Apps Come Under Serious Scrutiny As 38% Of Users Were Unknowingly Sharing Their Locations

In the digital era of today, it wouldn’t be wrong to say mobile devices rule the world and apps are just another way of adding convenience to our lives.

But wait, with the good does come some bad. A leading number of studies have focused on how so many mobile applications are more than meets the eye, in terms of security and privacy standards. Moreover, they’ve also been accused by tech experts of turning a blind eye to some leading concerns in the world of cybersecurity.

Remember, these smart gadgets are involved in sharing tons of pictures and texts with figures running in billions each day. Hence, while you may believe they’ve completely changed our lives for the better, there are some things worth a second glance.

One particular example that deserves a special mention is related to a recent report that has gone as far as highlighting how 38% of app users were totally clueless about their locations being exposed.

The report by Licel, which is a leading name in providing security solutions, has proven through their recent study how 38% of app users claim to have not known that their locations were up for grabs through social media.

In the past, our data sharing on mobile phones were solely restricted to texting and sending out contacts. Today, however, it’s a whole new ballgame. It’s a common notion to see users sharing their personal details like account numbers, credit card information, images, videos, app IDs, profiles, and even health. And that is exactly why experts claim these apps are common targets for hackers.

It’s no surprise that online banking has really upped its game in terms of giving users the convenience of the best kind. Who needs to go out when you can make your transactions through the simple click of a button. But the drawback is how attractive this feature appears to criminals on the run.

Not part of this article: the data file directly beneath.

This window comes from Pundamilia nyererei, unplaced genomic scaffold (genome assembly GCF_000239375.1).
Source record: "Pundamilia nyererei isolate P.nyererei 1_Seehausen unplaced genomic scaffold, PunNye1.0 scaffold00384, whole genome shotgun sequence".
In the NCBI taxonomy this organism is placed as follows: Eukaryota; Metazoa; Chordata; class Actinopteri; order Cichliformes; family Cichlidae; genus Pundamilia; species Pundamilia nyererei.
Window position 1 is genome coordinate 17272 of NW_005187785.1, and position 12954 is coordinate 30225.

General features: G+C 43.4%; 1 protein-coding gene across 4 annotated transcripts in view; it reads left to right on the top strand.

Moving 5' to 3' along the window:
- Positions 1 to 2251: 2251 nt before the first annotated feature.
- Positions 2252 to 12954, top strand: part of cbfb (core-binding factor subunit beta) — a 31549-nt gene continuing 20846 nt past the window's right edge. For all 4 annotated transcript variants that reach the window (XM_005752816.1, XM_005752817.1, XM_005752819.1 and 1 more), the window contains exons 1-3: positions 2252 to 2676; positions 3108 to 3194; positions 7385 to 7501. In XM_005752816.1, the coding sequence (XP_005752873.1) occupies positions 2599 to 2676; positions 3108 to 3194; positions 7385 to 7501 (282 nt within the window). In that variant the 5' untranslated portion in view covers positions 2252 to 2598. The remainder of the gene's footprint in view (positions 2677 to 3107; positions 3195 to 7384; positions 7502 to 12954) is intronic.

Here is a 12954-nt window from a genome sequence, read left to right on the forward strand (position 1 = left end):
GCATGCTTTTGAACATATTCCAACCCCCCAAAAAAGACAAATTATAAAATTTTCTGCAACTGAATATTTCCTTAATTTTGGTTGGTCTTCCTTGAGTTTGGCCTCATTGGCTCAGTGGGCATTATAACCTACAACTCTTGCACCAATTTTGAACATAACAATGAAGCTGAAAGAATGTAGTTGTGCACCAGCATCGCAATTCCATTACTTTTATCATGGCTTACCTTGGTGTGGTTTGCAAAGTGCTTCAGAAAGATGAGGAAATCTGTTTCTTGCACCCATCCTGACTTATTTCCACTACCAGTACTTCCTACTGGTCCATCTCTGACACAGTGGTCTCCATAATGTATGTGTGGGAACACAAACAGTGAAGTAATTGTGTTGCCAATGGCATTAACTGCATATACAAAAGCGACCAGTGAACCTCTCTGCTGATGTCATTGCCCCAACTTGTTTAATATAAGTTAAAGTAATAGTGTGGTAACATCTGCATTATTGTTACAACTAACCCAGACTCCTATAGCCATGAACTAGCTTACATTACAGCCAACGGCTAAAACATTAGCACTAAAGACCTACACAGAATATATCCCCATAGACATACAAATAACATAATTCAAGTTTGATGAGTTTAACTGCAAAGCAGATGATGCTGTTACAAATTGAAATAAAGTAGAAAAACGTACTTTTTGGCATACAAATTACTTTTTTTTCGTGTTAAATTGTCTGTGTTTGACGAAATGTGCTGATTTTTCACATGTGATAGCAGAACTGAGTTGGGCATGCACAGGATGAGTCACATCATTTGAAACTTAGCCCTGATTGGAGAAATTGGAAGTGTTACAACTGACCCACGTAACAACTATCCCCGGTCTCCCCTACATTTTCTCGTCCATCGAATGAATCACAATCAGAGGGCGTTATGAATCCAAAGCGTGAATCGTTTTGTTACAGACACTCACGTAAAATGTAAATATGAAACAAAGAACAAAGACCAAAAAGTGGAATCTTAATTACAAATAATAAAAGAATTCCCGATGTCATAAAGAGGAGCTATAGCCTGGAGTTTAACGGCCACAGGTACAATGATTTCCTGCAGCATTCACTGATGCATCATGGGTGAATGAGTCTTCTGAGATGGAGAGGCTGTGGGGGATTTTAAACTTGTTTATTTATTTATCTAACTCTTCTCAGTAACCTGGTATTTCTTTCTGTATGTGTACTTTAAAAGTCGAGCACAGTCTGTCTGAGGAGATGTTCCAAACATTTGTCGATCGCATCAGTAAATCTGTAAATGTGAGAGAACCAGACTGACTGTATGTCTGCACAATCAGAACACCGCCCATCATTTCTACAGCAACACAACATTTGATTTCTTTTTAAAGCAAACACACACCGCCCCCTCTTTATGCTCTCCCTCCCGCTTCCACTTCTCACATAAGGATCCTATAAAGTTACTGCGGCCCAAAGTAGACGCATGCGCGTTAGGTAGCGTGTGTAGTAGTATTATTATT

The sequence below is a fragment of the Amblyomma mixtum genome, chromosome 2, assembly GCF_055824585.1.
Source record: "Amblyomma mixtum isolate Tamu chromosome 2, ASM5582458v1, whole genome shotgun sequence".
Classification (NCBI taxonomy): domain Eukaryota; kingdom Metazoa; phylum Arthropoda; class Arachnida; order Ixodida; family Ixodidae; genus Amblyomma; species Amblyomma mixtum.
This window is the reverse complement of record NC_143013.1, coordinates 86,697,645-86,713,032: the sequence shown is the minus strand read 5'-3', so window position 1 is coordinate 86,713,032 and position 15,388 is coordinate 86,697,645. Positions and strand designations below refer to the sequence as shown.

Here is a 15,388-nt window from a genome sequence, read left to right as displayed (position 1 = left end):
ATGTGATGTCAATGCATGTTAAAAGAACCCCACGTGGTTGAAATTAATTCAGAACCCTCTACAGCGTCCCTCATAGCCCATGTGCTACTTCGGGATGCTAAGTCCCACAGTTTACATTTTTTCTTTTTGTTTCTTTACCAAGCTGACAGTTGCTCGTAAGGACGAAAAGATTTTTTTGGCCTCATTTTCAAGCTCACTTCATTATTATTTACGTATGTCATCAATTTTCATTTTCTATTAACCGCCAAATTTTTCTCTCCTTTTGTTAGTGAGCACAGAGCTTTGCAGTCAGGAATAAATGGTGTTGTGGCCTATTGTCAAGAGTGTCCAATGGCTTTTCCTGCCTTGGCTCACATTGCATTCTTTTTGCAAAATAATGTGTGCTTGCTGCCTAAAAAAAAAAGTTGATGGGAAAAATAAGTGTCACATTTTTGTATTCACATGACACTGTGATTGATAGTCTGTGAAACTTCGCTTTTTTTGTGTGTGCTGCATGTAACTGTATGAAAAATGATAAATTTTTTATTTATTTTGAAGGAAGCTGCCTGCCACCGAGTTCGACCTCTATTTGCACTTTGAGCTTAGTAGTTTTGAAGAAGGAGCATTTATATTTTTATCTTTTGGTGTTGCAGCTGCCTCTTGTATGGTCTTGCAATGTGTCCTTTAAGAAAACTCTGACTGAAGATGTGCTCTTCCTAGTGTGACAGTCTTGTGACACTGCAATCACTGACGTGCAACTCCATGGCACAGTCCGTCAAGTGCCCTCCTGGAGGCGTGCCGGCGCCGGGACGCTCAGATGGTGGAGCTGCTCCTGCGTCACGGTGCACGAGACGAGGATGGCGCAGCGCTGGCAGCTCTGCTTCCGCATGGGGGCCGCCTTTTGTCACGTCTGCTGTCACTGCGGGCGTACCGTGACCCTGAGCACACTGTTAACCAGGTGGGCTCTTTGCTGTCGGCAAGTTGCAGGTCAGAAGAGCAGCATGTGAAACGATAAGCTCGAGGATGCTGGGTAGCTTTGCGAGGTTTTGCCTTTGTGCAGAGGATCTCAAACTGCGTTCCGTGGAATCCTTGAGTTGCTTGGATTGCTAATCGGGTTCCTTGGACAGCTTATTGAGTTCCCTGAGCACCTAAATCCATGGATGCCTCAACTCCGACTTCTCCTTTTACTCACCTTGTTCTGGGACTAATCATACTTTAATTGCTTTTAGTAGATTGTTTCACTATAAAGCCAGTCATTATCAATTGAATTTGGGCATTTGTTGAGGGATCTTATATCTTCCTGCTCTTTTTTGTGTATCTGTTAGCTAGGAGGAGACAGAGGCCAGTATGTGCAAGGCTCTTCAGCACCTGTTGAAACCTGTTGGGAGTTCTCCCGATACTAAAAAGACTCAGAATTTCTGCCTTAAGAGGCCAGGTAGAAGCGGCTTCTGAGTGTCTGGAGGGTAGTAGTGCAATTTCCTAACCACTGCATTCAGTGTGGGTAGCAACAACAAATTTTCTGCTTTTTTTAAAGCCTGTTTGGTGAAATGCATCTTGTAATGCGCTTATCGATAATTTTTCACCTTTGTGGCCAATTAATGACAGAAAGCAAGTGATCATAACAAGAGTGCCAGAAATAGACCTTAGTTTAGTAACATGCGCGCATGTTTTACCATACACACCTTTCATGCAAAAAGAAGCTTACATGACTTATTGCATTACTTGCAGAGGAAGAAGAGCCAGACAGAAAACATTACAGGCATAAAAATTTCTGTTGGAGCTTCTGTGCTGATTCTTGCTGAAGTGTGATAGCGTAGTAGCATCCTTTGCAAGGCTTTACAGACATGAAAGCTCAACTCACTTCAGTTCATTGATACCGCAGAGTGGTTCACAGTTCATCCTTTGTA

Not only can they bypass all security protocols in place, but they also have the ability to tap into systems and fidget with their core workings.

The report highlights how malware, middle man attacks, and cloning of apps are just the start of how users become more and more vulnerable to the growing online threats of financial apps.

In the same way, it was shocking for researchers to find how so many of the biggest banking apps lacked serious security protocols. This included the likes of keylogging identification, measures to block screen recording, inhibiting remote tools, and algorithms related to cryptography.

And of the leading threats of them all has to do with SMS phishing, where users are attacked because they like placing more trust in their mobile devices and hence tend to leave their guards down.

The CEO of Licel has mentioned how the pandemic was an ideal time for phishing where actors sent through tons of scam messages on users’ smartphones. That gave rise to the realization of how big of a target your device was, but again, it failed to highlight how apps are another point worth worrying about.

As Licel mentions, just because you find an app on the Play Store or App Store, it does not mean it’s absolutely safe for you to download. And that’s exactly why reports like these are the need of the hour to debunk such alarming myths.

The Licel report also outlines how only 37% of users with Android devices felt the need to update their apps, making them more vulnerable to attack in the long run.

Last but not least, the new report has gone into detail about how so many operating systems are now facing great criticism for pulling the curtain on dangerous applications that fully expose users’ data.

With that being said, it’s important to realize that we all have an equally important role to play for a safer ecosystem and can’t always rely on others.

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